Academic Supervisor: 'Urban Planning' Programme — Oleg Baevskiy
Academic Supervisor: 'Urban Development and Spatial Planning' Programme — Ruslan Goncharov
Academic Supervisor: 'Transportation Planning' Programme — Elena Koncheva
Academic Supervisor: 'Prototyping Future Cities' Programme — Vicente Guallart
Address: 13, bld 4 Myasnitskaya str., Moscow 101000,
Phone: +7 (495) 772-95-90 ext. 12-605, 12-610,
12-368 (transportation planning),
12-150 (PR & communications)
Vysokovsky Graduate School of Urbanism (GSU) is a learning and research division of the Faculty of Urban and Regional Development of the National Research University Higher School of Economics. Founded in 2011, the School takes a multidisciplinary approach towards studying and planning modern cities, using the excellent foundation that one of Russia’s top universities has formed in the humanities and socioeconomics. The School’s mission is to create a centre in Russia for learning and research in urban studies and urban planning. It is envisioned that this centre will respond to the needs of the 21st century city and the corresponding era of megacities that are home to tens of millions of people with diverse interests and aspirations. These are cities where sources of information grow and the space for civil, creative, and economic opportunities expands. From 2016 the School is officially named in honor of its first dean and one of the founders — Alexander Vysokovsky (1948-2014).
Blinkin M. Y., Koncheva E., Kulakov A. et al.
Cham: Springer, 2016.
Zamyatina N., Goncharov R.
Area Development and Policy. 2018. No. 3. P. 293-308.
Kotov E., Goncharov R.
In bk.: Book of Abstracts. 25th ISUF International Conference: Urban Form and Social Context: from traditions to newest demands. Krasnoyarsk: 2018. P. 164-164.
Ryzhkov A., Zyuzin P.
Urban and Transportation Studies. WP BRP. Препринты ФИ, 2016. No. WP BRP 05/URB/2016 .
The utopia of standardisation was most fully implemented in the Soviet urban project. Rigid socialist understanding of the standard tended to equate it with the ‘norm’, both in urban planning and architectural design. In the second half of the XX century Soviet architectural production underwent a significant process of ‘normalisation’ expressed in the creation of norms, ‘design rules’ and the use of typical projects. A centralised and strictly hierarchical institutional system was established to develop these norms and localise them for the vast territory of the USSR. In the post-socialist period, planners in various countries undertook particular efforts to adapt Soviet planning modus to the new economic and political realities or to develop new urban standards. Attempts to develop design guidelines, manuals seek to address the weight of new residents’ requests, new urban realities of decentralisation of authority and emerging new players in urban planning, and fill the legal void. On the other hand, these projects sometimes replicate old Soviet methods of finding ‘universal formulas’.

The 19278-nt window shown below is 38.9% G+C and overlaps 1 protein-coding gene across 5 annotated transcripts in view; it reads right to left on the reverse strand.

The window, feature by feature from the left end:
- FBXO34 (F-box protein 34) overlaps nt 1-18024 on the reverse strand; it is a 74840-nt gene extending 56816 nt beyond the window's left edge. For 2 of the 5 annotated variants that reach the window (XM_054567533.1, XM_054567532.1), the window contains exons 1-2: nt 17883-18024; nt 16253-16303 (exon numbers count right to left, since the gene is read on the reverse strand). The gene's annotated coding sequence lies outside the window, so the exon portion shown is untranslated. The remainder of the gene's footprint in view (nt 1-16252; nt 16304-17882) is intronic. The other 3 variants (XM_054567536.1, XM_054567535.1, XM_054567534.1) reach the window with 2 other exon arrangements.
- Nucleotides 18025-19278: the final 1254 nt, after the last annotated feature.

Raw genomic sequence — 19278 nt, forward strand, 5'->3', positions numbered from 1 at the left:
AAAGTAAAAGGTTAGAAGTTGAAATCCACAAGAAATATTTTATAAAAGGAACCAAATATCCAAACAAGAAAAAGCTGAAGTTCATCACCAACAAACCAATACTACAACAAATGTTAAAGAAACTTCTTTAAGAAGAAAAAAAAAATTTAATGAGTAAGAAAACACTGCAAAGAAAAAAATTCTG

A special issue of ‘Urban Research and Practices’ places standards in housing and urban environment in the foreground, and in doing so aims to propose them as a means to discuss the post-socialist transition. We invite contributions about the standards of the housing sector and city planning. Proposed articles may cover, among others, the following topics:
‘Urban Studies and Practices’ is an international peer-reviewed academic journal issued by Vysokovsky Graduate School of Urbanism of the HSE University Russia. The journal is indexed in the RISC (Russian Index of Science Citation).
We publish original research papers both in Russian and in English. Articles may include any visual materials i.e. photos, graphs, maps, formulae etc. We accept research articles under 9 000 words, and reviews up to 3 000 words.
Please send your materials to our email address email@example.com before October, 14 2018 and mark them as ‘Article’ (‘Review’) in the header of the email.
Ernst Neufert. Bauentwurfslehre, 1936 (Architects’ Data – Standard)